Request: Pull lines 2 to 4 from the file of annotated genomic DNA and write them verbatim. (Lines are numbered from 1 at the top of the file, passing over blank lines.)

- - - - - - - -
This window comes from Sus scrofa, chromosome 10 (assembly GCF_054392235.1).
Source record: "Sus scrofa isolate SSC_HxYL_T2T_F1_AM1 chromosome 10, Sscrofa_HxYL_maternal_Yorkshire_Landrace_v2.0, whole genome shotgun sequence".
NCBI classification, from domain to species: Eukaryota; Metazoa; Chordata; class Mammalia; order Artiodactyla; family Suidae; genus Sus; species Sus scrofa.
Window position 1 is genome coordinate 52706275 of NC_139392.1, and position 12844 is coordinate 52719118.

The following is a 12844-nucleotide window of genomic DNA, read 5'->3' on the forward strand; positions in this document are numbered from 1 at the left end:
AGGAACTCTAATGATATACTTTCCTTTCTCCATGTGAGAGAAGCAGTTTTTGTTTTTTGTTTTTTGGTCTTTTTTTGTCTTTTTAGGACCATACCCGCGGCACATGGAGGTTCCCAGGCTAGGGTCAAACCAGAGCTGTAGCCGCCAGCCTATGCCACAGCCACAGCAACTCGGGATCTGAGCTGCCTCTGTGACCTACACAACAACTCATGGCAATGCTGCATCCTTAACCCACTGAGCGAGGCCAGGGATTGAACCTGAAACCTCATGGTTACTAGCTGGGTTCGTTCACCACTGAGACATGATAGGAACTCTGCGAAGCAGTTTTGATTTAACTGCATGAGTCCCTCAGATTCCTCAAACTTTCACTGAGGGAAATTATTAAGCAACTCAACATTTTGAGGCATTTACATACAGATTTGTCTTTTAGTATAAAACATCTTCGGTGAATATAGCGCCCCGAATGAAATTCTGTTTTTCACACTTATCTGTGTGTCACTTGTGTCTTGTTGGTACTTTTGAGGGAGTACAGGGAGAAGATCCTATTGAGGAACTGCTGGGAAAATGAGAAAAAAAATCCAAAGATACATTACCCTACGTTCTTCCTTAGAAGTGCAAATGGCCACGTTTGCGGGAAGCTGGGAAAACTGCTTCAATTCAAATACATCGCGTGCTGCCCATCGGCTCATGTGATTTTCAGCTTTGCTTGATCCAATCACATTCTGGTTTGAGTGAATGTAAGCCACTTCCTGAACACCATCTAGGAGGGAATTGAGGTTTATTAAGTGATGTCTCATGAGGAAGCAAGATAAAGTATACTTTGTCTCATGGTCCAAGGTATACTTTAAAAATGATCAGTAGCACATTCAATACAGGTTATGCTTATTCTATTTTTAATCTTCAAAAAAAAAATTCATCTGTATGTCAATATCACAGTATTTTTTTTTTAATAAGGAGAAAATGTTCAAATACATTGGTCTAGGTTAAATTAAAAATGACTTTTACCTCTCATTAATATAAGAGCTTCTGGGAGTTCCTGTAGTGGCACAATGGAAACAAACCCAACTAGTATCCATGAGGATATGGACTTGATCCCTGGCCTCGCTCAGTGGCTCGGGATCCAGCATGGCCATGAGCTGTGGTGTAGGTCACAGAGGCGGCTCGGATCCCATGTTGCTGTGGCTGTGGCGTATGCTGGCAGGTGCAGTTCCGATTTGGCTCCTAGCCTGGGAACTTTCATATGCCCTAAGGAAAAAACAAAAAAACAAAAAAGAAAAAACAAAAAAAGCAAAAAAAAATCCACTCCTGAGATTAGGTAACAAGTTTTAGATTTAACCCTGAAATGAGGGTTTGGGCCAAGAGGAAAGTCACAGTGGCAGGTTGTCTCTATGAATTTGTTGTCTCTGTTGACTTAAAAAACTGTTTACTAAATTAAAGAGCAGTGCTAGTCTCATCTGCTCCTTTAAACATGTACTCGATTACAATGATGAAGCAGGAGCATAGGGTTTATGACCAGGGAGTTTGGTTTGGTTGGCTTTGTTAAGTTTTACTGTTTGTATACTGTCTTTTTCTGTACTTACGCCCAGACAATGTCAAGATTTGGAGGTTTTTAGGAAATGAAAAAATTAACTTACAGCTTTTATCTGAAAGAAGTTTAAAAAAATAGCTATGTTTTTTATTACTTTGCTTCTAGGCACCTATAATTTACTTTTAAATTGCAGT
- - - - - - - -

Source record: "Sus scrofa isolate SSC_HxYL_T2T_F1_AM1 chromosome 10, Sscrofa_HxYL_maternal_Yorkshire_Landrace_v2.0, whole genome shotgun sequence".
NCBI classification, from domain to species: Eukaryota; Metazoa; Chordata; class Mammalia; order Artiodactyla; family Suidae; genus Sus; species Sus scrofa.
Window position 1 is genome coordinate 52706275 of NC_139392.1, and position 12844 is coordinate 52719118.